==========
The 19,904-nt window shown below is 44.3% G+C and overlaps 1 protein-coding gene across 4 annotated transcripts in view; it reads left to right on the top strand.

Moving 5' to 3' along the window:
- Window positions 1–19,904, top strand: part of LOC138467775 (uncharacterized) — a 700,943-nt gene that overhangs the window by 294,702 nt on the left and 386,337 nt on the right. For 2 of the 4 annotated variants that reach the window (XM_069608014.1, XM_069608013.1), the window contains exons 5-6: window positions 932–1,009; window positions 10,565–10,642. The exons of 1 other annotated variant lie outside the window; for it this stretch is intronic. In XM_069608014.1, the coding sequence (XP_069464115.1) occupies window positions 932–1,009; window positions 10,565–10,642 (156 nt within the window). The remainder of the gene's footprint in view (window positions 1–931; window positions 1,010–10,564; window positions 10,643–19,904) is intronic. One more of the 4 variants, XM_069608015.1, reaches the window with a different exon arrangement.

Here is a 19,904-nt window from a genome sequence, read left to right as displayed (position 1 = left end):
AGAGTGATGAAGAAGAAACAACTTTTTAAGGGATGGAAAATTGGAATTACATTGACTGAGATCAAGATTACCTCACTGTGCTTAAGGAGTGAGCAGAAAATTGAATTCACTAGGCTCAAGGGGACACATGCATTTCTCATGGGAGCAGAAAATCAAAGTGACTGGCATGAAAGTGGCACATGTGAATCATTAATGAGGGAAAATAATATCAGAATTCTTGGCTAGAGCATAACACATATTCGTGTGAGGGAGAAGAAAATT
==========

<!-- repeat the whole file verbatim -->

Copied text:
The 19,904-nt window shown below is 44.3% G+C and overlaps 1 protein-coding gene across 4 annotated transcripts in view; it reads left to right on the top strand.

Moving 5' to 3' along the window:
- Window positions 1–19,904, top strand: part of LOC138467775 (uncharacterized) — a 700,943-nt gene that overhangs the window by 294,702 nt on the left and 386,337 nt on the right. For 2 of the 4 annotated variants that reach the window (XM_069608014.1, XM_069608013.1), the window contains exons 5-6: window positions 932–1,009; window positions 10,565–10,642. The exons of 1 other annotated variant lie outside the window; for it this stretch is intronic. In XM_069608014.1, the coding sequence (XP_069464115.1) occupies window positions 932–1,009; window positions 10,565–10,642 (156 nt within the window). The remainder of the gene's footprint in view (window positions 1–931; window positions 1,010–10,564; window positions 10,643–19,904) is intronic. One more of the 4 variants, XM_069608015.1, reaches the window with a different exon arrangement.

Here is a 19,904-nt window from a genome sequence, read left to right as displayed (position 1 = left end):
AGAGTGATGAAGAAGAAACAACTTTTTAAGGGATGGAAAATTGGAATTACATTGACTGAGATCAAGATTACCTCACTGTGCTTAAGGAGTGAGCAGAAAATTGAATTCACTAGGCTCAAGGGGACACATGCATTTCTCATGGGAGCAGAAAATCAAAGTGACTGGCATGAAAGTGGCACATGTGAATCATTAATGAGGGAAAATAATATCAGAATTCTTGGCTAGAGCATAACACATATTCGTGTGAGGGAGAAGAAAATT